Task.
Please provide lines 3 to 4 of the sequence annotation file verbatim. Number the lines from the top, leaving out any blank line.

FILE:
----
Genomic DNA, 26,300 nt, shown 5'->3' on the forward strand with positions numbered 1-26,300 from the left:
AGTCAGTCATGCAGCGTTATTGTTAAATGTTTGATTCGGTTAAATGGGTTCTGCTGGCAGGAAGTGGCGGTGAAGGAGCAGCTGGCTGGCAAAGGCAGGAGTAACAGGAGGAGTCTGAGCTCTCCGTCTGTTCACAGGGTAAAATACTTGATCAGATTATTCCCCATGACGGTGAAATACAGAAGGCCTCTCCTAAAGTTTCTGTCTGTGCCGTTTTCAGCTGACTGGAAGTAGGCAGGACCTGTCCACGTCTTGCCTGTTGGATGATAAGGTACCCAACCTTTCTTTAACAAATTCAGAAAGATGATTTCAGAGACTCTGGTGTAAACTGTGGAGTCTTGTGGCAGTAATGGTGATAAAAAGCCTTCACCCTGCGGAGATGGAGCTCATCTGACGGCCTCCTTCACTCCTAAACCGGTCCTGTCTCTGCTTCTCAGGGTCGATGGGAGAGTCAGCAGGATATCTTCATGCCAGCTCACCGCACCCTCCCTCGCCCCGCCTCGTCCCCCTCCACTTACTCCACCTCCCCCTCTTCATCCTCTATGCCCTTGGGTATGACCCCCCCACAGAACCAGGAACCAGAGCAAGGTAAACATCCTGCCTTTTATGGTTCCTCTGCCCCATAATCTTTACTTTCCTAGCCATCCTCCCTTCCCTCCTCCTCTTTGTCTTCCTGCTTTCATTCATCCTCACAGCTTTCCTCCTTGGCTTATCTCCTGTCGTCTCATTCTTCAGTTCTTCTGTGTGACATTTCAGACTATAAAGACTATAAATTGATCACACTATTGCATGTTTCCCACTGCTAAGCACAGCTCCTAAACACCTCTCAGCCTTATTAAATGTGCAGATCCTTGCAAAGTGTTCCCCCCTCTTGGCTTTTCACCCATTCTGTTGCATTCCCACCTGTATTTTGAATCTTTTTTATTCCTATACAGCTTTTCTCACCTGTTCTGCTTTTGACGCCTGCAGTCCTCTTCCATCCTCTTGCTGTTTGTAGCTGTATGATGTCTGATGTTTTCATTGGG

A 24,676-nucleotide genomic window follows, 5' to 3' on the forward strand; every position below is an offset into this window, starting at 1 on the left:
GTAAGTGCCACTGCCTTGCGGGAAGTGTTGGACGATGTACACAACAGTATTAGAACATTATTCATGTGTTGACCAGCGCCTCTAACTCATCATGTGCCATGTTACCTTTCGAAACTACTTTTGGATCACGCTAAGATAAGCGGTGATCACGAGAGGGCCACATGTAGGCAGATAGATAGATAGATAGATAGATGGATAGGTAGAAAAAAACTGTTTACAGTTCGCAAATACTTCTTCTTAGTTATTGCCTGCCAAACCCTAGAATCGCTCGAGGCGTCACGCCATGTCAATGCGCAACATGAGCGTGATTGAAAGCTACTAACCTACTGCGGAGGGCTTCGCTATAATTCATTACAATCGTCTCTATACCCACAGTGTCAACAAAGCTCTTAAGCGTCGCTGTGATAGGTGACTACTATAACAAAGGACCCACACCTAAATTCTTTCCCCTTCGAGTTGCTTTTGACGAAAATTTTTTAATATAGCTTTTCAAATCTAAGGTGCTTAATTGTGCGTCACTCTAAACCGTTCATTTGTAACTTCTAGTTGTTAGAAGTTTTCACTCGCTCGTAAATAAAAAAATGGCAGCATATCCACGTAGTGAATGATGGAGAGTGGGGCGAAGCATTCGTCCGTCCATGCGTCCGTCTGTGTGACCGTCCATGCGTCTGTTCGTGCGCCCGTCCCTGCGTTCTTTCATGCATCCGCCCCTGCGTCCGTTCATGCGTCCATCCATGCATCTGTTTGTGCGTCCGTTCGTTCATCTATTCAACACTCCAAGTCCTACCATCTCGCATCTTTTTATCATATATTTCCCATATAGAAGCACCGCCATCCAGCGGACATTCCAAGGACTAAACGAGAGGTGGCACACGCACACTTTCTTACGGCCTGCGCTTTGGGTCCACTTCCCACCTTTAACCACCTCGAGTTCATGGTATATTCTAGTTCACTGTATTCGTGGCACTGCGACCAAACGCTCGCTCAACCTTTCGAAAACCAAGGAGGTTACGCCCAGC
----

A 24,676-nucleotide genomic window follows, 5' to 3' on the forward strand; every position below is an offset into this window, starting at 1 on the left:
GTAAGTGCCACTGCCTTGCGGGAAGTGTTGGACGATGTACACAACAGTATTAGAACATTATTCATGTGTTGACCAGCGCCTCTAACTCATCATGTGCCATGTTACCTTTCGAAACTACTTTTGGATCACGCTAAGATAAGCGGTGATCACGAGAGGGCCACATGTAGGCAGATAGATAGATAGATAGATAGATGGATAGGTAGAAAAAAACTGTTTACAGTTCGCAAATACTTCTTCTTAGTTATTGCCTGCCAAACCCTAGAATCGCTCGAGGCGTCACGCCATGTCAATGCGCAACATGAGCGTGATTGAAAGCTACTAACCTACTGCGGAGGGCTTCGCTATAATTCATTACAATCGTCTCTATACCCACAGTGTCAACAAAGCTCTTAAGCGTCGCTGTGATAGGTGACTACTATAACAAAGGACCCACACCTAAATTCTTTCCCCTTCGAGTTGCTTTTGACGAAAATTTTTTAATATAGCTTTTCAAATCTAAGGTGCTTAATTGTGCGTCACTCTAAACCGTTCATTTGTAACTTCTAGTTGTTAGAAGTTTTCACTCGCTCGTAAATAAAAAAATGGCAGCATATCCACGTAGTGAATGATGGAGAGTGGGGCGAAGCATTCGTCCGTCCATGCGTCCGTCTGTGTGACCGTCCATGCGTCTGTTCGTGCGCCCGTCCCTGCGTTCTTTCATGCATCCGCCCCTGCGTCCGTTCATGCGTCCATCCATGCATCTGTTTGTGCGTCCGTTCGTTCATCTATTCAACACTCCAAGTCCTACCATCTCGCATCTTTTTATCATATATTTCCCATATAGAAGCACCGCCATCCAGCGGACATTCCAAGGACTAAACGAGAGGTGGCACACGCACACTTTCTTACGGCCTGCGCTTTGGGTCCACTTCCCACCTTTAACCACCTCGAGTTCATGGTATATTCTAGTTCACTGTATTCGTGGCACTGCGACCAAACGCTCGCTCAACCTTTCGAAAACCAAGGAGGTTACGCCCAGC